As empty seats multiply at PPL Park, Saturday could be judgment day for Union manager Hackworth

As empty seats multiply at PPL Park, Saturday could be judgment day for Union manager Hackworth

Union manager John Hackworth has plenty of pressure on his shoulders this season.

This week, I've gotten two emails from the Union pushing tickets for this Saturday's home game against D.C. United (4 p.m. - The Comcast Network). One was about honoring mom for Mother's Day by bringing her to the game, and the other offered a sharp discount offer on the pricier tickets at PPL Park.

Those emails -- and the empty seats that caused them -- are what should have Union manager John Hackworth looking over his shoulder, and what I think could force a change at the top as early as next week, if the fans who do show up on Saturday leave PPL Park disappointed yet again.

There's no doubt Hackworth is feeling the heat.

“We’re going to have to get out of this hole we dug, one step at a time,” Hackworth told MLSsoccer.com after the 2-1 loss to Seattle last weekend.. “But I know there’s only so much time to have that opportunity.”

I'm never one to call for a coach's firing prematurely. When I said in the preseason that this year was Hackworth's chance to put up or shut up, I assumed that meant he'd get the entire season to figure it out. And he still might. Changing coaches in the middle of the season won't lead to anything more than maybe a short-lived kick in the butt.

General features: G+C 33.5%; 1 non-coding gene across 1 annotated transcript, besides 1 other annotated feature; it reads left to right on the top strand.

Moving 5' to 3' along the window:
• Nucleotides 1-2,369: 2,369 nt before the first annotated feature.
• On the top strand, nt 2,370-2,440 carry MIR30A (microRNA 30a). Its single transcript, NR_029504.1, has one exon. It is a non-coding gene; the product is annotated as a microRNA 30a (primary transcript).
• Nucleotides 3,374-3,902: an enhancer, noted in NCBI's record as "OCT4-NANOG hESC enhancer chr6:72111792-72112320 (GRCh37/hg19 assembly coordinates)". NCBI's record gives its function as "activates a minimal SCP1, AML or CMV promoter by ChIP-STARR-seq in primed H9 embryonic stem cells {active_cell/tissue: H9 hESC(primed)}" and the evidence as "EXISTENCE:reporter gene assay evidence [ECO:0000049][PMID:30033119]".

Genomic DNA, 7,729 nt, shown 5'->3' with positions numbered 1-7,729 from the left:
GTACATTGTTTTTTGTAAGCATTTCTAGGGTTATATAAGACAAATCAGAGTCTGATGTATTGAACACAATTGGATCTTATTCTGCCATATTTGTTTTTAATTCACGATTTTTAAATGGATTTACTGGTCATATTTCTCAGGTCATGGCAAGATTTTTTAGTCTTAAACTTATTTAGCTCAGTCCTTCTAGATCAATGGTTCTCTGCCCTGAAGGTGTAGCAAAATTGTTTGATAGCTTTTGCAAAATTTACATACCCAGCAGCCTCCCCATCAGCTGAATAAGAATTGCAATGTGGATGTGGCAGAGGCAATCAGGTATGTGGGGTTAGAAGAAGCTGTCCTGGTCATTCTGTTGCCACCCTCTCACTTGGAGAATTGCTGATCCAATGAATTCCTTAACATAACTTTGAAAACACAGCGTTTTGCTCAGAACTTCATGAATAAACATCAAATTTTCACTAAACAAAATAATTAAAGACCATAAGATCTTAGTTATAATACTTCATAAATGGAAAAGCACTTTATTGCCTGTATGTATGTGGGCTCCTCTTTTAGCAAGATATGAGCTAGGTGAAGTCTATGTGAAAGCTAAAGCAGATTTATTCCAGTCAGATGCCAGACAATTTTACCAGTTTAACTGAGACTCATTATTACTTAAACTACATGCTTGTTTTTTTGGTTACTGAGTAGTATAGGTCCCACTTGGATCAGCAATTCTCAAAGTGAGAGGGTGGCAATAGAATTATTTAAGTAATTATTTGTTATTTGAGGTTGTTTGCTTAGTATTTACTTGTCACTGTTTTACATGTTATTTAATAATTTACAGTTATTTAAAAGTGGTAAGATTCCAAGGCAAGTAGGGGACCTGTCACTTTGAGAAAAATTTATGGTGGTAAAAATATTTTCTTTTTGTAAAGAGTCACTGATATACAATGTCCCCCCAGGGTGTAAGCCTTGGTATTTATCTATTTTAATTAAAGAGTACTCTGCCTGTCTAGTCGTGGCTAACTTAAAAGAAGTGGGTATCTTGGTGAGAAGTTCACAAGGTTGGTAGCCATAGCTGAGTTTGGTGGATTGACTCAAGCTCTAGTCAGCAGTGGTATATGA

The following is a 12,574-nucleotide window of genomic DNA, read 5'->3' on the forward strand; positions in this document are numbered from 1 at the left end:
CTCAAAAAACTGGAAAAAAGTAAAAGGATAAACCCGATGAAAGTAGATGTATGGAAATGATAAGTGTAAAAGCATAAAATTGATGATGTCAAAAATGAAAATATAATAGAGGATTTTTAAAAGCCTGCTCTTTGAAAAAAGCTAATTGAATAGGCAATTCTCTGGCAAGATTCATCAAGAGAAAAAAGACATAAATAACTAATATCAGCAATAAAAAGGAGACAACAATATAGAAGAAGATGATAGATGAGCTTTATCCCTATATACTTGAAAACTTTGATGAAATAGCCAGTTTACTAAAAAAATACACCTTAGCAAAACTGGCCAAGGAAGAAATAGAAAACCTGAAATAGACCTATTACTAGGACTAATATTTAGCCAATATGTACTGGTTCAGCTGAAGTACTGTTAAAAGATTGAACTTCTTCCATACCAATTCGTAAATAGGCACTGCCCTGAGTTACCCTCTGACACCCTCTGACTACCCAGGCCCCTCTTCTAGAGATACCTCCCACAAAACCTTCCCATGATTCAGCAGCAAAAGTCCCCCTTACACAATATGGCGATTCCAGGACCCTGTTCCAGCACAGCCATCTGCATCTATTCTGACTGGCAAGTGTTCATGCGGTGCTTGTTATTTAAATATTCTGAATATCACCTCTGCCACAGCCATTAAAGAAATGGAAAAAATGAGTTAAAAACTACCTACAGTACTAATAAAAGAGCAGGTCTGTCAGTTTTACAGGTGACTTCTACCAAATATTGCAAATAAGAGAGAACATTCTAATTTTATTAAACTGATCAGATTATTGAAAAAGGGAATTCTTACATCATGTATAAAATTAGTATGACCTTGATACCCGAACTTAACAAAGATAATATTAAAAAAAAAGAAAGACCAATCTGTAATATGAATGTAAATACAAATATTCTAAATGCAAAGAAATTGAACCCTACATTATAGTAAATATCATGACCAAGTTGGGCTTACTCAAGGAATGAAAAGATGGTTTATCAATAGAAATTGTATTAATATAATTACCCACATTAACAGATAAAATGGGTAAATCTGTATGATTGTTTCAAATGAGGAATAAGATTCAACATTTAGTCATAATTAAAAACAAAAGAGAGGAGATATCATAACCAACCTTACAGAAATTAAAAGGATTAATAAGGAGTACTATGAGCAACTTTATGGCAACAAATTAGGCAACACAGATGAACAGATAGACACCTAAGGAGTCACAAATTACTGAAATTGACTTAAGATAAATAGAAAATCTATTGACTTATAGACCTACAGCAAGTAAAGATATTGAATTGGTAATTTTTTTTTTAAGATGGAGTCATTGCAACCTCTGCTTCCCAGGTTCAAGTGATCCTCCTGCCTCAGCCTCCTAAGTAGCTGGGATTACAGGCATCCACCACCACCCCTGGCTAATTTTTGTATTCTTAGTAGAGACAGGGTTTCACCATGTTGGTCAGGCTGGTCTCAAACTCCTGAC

This is me, on the record, saying that while I think Hackworth is not the answer, I don't think a midseason firing is either.

But things have been so underwhelming, and so disappointing, that Union CEO Nick Sakiewicz (under pressure from investors weary of a long summer at the turnstiles) may have to pull the trigger much, much sooner, just to appeal to frustrated fans who are tired of spending their money to watch a team that can't score. Even as soon as Sunday or Monday if things don't go well on Saturday.

The Union not only need a win against a decent but beatable D.C. United team, but they need to entertain. They need to show some growth. They need to show some initiative. They need to show some chemistry. They showed a little bit of that in Seattle last weekend, but in the end, it was the same old story: shoulda, coulda, woulda.

The team's near-bottom-of-the-table standing isn't what will push the change. Nor will it be because vocal Union fans on the Internet calling for his head (some have been calling for it since the day he was hired).

It'll be the hard-to-ignore swaths of blue seats sitting empty on Saturday.

If you're at PPL Park, take a look toward the corners, especially the two corners close to the Delaware River. On Saturday, section 133 will be relatively full because D.C. United will bring a large contingent. But sections 101 and 102, as well as 113 and 121 are usually the last ones sold.